1. A dialogic novel is contradistinct to the polemical or didactic novel: a dialogic text avoids a single strong moral position and instead presents two or more opposing positions in dialogue with each other. In a polemic novel, the favoured position is decided by the author; in a dialogic novel, the reader makes his or her own decision. (The difference here is also described as being between polyphonic --'many-sounded'--and monologic--'one-speech'--texts.) Explain whether in your critical judgement Douglas Coupland's Hey Nostradamus! is a dialogic or a polemical novel.
  2. Dan Brown's Da Vinci Code and Anne Rice's Christ the Lord: The Road to Cana antithetically represent Christianity in relation to what Brown terms "the Sacred Feminine." Using an analysis of the text on that subject alone, and avoiding any polemic of your own in your essay, argue which one best meets and which one fails to meet Plato's requirement for Truth.
  3. Examine the differing degrees to which the first balanced pair of course essays--A.C. Grayling's versus A.N. Wilson--use argumentum ad populam in their opposing arguments on religion. Make clear your awareness of the fact detailed in lecture that fallacies are flaws in logic but often values in polemical effectiveness. Note that this topic is a very effective means of ensuring that your own essay work in this course (including on the Final Exam) is soundly formed rhetorically and dialectically.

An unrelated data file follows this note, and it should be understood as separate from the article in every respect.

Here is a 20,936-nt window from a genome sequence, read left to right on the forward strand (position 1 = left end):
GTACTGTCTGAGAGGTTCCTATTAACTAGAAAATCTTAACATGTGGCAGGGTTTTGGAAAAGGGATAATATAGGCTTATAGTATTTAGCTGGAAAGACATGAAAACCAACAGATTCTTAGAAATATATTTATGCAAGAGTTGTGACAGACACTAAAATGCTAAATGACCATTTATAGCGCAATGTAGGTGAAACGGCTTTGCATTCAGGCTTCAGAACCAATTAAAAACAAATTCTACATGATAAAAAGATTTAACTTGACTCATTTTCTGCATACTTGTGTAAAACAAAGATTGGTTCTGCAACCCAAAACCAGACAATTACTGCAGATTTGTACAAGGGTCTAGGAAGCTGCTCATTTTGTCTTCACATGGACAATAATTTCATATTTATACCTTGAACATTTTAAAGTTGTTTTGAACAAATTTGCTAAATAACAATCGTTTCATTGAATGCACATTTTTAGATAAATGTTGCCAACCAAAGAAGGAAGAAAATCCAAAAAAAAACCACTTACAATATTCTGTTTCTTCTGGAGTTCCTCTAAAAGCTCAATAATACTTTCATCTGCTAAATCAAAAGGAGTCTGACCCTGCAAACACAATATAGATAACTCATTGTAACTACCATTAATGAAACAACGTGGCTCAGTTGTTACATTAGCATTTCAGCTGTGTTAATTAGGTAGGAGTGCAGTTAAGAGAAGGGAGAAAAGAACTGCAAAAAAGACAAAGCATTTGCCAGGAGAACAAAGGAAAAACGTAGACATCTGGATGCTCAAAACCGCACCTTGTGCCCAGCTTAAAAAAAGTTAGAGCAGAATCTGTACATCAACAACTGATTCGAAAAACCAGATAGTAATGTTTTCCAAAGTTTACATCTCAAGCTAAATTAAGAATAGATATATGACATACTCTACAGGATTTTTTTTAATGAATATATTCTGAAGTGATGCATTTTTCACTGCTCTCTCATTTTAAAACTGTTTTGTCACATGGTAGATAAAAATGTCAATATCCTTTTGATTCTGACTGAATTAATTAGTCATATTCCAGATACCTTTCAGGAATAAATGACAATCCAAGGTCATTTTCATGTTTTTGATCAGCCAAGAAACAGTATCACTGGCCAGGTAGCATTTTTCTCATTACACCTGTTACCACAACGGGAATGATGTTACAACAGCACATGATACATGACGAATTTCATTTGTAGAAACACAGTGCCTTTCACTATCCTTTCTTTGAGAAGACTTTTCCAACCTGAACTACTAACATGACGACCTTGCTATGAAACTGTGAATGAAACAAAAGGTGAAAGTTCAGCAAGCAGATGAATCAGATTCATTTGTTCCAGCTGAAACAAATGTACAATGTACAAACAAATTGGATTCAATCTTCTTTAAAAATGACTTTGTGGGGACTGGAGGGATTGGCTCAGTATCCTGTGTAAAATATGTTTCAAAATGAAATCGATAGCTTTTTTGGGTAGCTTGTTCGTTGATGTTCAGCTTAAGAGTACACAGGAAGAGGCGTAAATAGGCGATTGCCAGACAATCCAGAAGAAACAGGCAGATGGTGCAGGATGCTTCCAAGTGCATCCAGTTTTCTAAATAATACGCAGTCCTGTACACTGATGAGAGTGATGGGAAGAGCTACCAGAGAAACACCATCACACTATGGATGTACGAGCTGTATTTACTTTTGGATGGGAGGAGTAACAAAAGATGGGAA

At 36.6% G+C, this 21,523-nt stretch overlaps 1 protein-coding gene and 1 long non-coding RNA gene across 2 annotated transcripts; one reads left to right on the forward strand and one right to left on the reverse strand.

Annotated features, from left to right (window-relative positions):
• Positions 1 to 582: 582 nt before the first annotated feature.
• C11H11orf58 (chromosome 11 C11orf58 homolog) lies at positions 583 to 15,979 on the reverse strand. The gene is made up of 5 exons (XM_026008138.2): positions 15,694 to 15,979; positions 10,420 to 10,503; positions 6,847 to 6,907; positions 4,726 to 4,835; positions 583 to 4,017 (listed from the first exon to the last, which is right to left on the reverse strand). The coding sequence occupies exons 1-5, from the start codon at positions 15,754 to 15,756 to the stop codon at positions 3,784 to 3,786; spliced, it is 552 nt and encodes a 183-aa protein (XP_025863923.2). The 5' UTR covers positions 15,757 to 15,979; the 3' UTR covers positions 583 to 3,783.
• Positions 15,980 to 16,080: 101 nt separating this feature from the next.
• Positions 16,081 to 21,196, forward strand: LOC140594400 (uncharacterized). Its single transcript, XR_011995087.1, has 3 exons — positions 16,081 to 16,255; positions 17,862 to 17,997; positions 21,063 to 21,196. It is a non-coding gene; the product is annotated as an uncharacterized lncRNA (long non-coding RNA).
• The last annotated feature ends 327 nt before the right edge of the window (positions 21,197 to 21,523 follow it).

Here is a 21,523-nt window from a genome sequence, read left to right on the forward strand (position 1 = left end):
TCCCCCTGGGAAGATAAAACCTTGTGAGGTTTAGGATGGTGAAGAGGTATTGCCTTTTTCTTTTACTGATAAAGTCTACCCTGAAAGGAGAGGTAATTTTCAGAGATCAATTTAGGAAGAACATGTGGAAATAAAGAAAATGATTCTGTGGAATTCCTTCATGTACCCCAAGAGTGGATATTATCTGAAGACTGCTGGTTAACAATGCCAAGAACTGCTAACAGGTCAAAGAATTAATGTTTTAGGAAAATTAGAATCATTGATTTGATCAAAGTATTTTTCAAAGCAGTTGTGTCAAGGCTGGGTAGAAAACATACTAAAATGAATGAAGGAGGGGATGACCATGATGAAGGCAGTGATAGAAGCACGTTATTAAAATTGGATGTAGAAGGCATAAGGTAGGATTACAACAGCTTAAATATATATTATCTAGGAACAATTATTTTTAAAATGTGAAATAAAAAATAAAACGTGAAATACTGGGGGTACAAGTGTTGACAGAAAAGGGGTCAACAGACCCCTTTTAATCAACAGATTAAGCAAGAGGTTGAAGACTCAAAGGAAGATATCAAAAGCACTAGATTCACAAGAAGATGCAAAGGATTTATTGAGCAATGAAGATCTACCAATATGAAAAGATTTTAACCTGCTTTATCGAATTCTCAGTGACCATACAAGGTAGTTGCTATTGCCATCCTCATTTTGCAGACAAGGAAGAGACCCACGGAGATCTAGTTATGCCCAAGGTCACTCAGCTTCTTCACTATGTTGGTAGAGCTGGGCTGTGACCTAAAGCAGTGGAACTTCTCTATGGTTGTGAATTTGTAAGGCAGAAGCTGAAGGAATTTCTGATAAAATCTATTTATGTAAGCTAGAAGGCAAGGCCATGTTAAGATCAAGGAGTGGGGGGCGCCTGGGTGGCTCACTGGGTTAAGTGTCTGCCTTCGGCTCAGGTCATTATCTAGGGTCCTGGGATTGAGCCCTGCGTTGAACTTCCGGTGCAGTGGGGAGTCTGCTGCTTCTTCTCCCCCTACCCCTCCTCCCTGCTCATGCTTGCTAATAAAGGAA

Ayaan Hirst Ali on the CBC

In advance of our study of Monica Ali's Brick Lane, I notice that controversial and under-death-threat writer Ayaan Hirst Ali is in Canada promoting her latest book Nomad: here, in a segment of CBC 's "Q" programme. The CBC article is online here.

I see that the Nomad page on amazon.ca contains blurbs from some of the heavy-hitters among the 'New Atheists.' Here is our anti-Catholic exemplar Christopher Hitchens':
“....the story of a young African woman, born into Islam, who was given every possible occasion to feel grievance, resentment and humiliation yet who has employed her own life as an example of internationalism, tolerance, multiculturalism and the redemption of others. Her humor and irony and fortitude constitute the finest counterpoint to the surly cult of death that presses itself against us. For me, the three most beautiful words in the emerging language of secular resistance to tyranny are Ayaan Hirsi Ali.”
A previous interview on CBC (On the Map with Avi Lewis, 2007) has become notorious: a good example of her controverisal self-positioning.

Saturday, June 5, 2010

Religion Humour, from tutorial

TA Jennifer Nahrgang sends alone the following, well worth sharing:

I showed this clip to my class first day. The ingenious Sasha Baron Cohen playing Ali G and interviewing a (quite stern) Roman Catholic Priest, a representative from the Atheist Society, a Jewish Rabbi, and a university professor. It contains some pretty stupid humour [No surprise. Prof.], but I thought it served as a good example of a pretty accepting dialectic round table. ( And a few laughs .....)
I like this Ali G best...

And from classfellow M.P., this:
[Mel Brooks' History of the World Part 1] .... is full of jokes against religion, but here are some links to the main points. I hope you enjoy them.

And of course, supreme is Monty Python's Life of Brian.

And here, courtesy of classfellow J.L., is a harsh and vulgar attack on religion: now that's polemic.

Wednesday, June 2, 2010

Misinformation on Final Examation.

It was reported to me today that someone claiming to have been a student in a former iteration of this course was outside tutorial rooms today giving what was presented as intelligence about the Final Examination--specifically, that knowledge of page numbers and text will be tested. This is a falsehood.